Further analysis of aerial photos from the July 2009 Western Arctic Caribou Herd census has resulted in a reduced population estimate. The previous estimate of 401,000 caribou indicated an increase in the herd over the 377,000 animals identified in a 2007 census. The revised estimate of 348,000 caribou points to a continued, modest decline.
"The herd is still very large, individual caribou appear to be healthy, the rate of decline is still modest, and harvests are not thought to be affecting its status," said biologist Jim Dau. "The revised estimate will not result in any immediate changes to management activities or hunting opportunities. The revised total is within a range of acceptable count variation and the herd is still considered stable, though slowly declining."
Biologists intensified monitoring of this herd after the 2007 census suggested the onset of a decline. The revised 2009 count of 348,000 caribou indicates that the Western Arctic Herd has declined 4-6% annually since its peak of 490,000 caribou in 2003.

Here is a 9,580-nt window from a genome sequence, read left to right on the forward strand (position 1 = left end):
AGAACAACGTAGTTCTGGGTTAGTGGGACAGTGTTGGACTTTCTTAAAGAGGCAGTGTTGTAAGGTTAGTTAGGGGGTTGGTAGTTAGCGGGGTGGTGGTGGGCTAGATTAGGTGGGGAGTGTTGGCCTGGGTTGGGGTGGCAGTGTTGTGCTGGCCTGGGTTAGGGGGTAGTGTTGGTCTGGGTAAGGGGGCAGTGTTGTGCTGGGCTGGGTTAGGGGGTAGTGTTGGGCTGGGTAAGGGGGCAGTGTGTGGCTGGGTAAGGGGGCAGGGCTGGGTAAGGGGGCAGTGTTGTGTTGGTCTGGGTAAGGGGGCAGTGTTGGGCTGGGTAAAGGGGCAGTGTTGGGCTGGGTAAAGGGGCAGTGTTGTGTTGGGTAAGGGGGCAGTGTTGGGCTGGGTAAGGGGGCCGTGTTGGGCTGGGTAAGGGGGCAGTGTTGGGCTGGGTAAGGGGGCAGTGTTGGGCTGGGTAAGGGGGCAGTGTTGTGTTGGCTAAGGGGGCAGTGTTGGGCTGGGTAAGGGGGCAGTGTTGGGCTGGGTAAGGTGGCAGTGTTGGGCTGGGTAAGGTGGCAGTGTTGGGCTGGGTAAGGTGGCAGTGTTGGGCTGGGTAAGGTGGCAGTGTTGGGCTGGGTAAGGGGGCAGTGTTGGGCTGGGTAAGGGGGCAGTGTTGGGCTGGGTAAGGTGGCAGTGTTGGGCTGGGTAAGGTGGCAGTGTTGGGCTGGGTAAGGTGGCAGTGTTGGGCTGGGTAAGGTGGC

"After exceeding a population size of 400,000 caribou for over 20 years, a period of slow decline is probably preferable to continued growth and the possibility of an eventual, abrupt decline," said Dau.
Caribou herds fluctuate naturally due to a variety of factors. The Western Arctic Herd numbered 242,000 caribou in 1970 and then declined to 75,000 by 1976. The herd steadily increased until peaking at 490,000 animals around 2003, then fell to 377,000 caribou in 2007, indicating the onset of a decline after more than 25 years of growth. The accuracy of previous census counts was checked and no errors were detected.